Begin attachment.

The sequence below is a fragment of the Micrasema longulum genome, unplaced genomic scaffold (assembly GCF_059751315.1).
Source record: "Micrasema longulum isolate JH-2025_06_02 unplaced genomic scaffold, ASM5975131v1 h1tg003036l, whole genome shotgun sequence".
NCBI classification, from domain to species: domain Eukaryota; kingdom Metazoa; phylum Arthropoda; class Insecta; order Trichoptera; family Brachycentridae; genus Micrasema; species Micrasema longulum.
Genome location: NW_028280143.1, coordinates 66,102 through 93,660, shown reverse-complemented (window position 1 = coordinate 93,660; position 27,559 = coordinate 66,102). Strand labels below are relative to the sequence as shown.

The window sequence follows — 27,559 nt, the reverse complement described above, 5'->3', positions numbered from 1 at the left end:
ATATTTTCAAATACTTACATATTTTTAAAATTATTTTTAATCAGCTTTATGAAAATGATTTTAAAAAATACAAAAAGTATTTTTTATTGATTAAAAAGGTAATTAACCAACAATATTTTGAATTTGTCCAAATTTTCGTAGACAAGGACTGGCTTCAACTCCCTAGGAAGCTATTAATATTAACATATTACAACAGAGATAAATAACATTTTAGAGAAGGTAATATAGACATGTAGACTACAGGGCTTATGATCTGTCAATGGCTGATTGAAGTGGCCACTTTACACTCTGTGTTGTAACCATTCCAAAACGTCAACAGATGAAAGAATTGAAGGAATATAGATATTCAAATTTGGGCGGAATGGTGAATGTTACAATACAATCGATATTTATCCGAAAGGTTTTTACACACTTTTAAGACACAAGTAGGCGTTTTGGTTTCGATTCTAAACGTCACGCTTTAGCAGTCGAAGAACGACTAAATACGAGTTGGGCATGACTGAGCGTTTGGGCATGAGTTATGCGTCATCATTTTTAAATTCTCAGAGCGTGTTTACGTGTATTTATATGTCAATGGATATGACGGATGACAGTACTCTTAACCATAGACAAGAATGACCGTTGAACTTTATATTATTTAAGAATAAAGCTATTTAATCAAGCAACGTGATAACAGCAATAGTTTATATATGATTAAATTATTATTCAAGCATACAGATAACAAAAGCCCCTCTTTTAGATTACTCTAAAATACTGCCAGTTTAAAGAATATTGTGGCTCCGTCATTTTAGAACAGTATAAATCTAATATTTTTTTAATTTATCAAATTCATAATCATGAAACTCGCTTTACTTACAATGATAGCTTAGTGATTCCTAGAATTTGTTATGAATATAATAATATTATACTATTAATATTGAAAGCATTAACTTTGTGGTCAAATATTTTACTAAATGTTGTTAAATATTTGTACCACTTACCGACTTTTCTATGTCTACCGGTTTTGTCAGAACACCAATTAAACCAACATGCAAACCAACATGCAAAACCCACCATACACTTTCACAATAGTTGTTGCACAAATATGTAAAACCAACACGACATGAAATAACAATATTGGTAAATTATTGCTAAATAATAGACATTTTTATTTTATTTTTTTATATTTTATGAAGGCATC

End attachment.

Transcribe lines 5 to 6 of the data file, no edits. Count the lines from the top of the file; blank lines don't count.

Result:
The window sequence follows — 27,559 nt, the reverse complement described above, 5'->3', positions numbered from 1 at the left end:
ATATTTTCAAATACTTACATATTTTTAAAATTATTTTTAATCAGCTTTATGAAAATGATTTTAAAAAATACAAAAAGTATTTTTTATTGATTAAAAAGGTAATTAACCAACAATATTTTGAATTTGTCCAAATTTTCGTAGACAAGGACTGGCTTCAACTCCCTAGGAAGCTATTAATATTAACATATTACAACAGAGATAAATAACATTTTAGAGAAGGTAATATAGACATGTAGACTACAGGGCTTATGATCTGTCAATGGCTGATTGAAGTGGCCACTTTACACTCTGTGTTGTAACCATTCCAAAACGTCAACAGATGAAAGAATTGAAGGAATATAGATATTCAAATTTGGGCGGAATGGTGAATGTTACAATACAATCGATATTTATCCGAAAGGTTTTTACACACTTTTAAGACACAAGTAGGCGTTTTGGTTTCGATTCTAAACGTCACGCTTTAGCAGTCGAAGAACGACTAAATACGAGTTGGGCATGACTGAGCGTTTGGGCATGAGTTATGCGTCATCATTTTTAAATTCTCAGAGCGTGTTTACGTGTATTTATATGTCAATGGATATGACGGATGACAGTACTCTTAACCATAGACAAGAATGACCGTTGAACTTTATATTATTTAAGAATAAAGCTATTTAATCAAGCAACGTGATAACAGCAATAGTTTATATATGATTAAATTATTATTCAAGCATACAGATAACAAAAGCCCCTCTTTTAGATTACTCTAAAATACTGCCAGTTTAAAGAATATTGTGGCTCCGTCATTTTAGAACAGTATAAATCTAATATTTTTTTAATTTATCAAATTCATAATCATGAAACTCGCTTTACTTACAATGATAGCTTAGTGATTCCTAGAATTTGTTATGAATATAATAATATTATACTATTAATATTGAAAGCATTAACTTTGTGGTCAAATATTTTACTAAATGTTGTTAAATATTTGTACCACTTACCGACTTTTCTATGTCTACCGGTTTTGTCAGAACACCAATTAAACCAACATGCAAACCAACATGCAAAACCCACCATACACTTTCACAATAGTTGTTGCACAAATATGTAAAACCAACACGACATGAAATAACAATATTGGTAAATTATTGCTAAATAATAGACATTTTTATTTTATTTTTTTATATTTTATGAAGGCATC